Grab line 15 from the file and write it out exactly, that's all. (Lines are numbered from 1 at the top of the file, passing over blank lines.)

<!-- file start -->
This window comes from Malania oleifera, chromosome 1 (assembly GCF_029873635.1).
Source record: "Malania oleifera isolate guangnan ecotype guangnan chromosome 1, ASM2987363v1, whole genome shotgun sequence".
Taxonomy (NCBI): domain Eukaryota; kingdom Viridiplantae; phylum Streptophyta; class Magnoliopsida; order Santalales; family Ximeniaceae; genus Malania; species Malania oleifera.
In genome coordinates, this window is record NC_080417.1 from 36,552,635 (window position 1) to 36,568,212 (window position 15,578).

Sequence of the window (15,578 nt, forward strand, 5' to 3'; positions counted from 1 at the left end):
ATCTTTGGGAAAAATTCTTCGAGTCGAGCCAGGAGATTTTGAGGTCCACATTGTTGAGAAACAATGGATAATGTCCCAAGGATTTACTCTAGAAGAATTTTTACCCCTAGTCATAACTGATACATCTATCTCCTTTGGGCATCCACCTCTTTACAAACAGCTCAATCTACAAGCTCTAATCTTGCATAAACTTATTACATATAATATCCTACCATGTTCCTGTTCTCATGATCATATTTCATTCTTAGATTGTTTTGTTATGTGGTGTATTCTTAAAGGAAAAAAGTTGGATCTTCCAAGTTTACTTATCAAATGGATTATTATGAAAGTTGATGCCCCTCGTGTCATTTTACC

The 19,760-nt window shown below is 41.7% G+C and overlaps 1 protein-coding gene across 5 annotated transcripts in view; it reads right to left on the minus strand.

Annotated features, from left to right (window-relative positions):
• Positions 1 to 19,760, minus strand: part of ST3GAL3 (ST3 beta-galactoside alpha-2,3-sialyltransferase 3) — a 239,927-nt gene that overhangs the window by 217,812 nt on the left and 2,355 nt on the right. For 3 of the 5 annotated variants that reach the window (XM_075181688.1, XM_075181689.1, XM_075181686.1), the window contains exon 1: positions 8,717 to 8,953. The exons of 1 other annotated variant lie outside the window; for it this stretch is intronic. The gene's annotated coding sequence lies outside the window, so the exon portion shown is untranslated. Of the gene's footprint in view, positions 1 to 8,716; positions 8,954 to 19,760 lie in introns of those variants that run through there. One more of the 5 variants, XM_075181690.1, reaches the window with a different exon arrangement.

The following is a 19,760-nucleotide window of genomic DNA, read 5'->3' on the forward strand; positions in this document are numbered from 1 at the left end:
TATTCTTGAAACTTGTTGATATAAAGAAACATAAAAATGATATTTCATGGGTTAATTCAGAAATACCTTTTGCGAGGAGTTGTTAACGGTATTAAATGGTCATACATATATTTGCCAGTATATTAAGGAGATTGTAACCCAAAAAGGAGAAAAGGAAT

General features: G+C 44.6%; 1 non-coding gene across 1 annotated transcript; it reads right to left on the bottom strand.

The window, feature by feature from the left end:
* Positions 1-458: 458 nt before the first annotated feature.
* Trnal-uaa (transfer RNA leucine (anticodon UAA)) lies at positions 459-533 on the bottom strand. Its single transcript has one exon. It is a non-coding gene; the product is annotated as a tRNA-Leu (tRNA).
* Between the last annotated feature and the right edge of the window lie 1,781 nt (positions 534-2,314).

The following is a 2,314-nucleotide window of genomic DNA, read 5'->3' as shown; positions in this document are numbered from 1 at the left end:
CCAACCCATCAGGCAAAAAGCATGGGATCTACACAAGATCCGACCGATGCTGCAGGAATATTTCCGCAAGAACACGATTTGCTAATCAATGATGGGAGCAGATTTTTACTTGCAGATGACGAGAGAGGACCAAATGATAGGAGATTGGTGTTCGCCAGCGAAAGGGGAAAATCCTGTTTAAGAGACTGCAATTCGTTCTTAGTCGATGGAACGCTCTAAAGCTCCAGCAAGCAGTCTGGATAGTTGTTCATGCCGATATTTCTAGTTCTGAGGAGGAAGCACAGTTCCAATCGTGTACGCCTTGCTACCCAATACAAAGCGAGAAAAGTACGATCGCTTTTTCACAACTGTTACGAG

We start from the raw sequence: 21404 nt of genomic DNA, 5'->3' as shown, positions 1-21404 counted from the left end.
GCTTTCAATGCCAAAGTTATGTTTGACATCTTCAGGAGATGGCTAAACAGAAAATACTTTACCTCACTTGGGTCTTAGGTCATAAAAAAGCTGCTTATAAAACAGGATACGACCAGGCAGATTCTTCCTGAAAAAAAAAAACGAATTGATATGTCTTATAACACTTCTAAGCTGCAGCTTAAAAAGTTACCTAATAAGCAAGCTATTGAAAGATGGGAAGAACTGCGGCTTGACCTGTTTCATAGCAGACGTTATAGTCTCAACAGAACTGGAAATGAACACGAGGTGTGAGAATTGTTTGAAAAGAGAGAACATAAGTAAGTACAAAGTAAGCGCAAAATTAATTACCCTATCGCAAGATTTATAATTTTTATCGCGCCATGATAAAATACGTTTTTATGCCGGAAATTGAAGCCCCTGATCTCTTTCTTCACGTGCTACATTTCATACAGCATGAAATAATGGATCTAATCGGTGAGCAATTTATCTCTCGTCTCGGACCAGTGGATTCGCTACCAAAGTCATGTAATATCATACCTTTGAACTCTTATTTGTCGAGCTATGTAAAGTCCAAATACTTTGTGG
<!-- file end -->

* Trnal-uaa (transfer RNA leucine (anticodon UAA)) lies at positions 459-533 on the bottom strand. Its single transcript has one exon. It is a non-coding gene; the product is annotated as a tRNA-Leu (tRNA).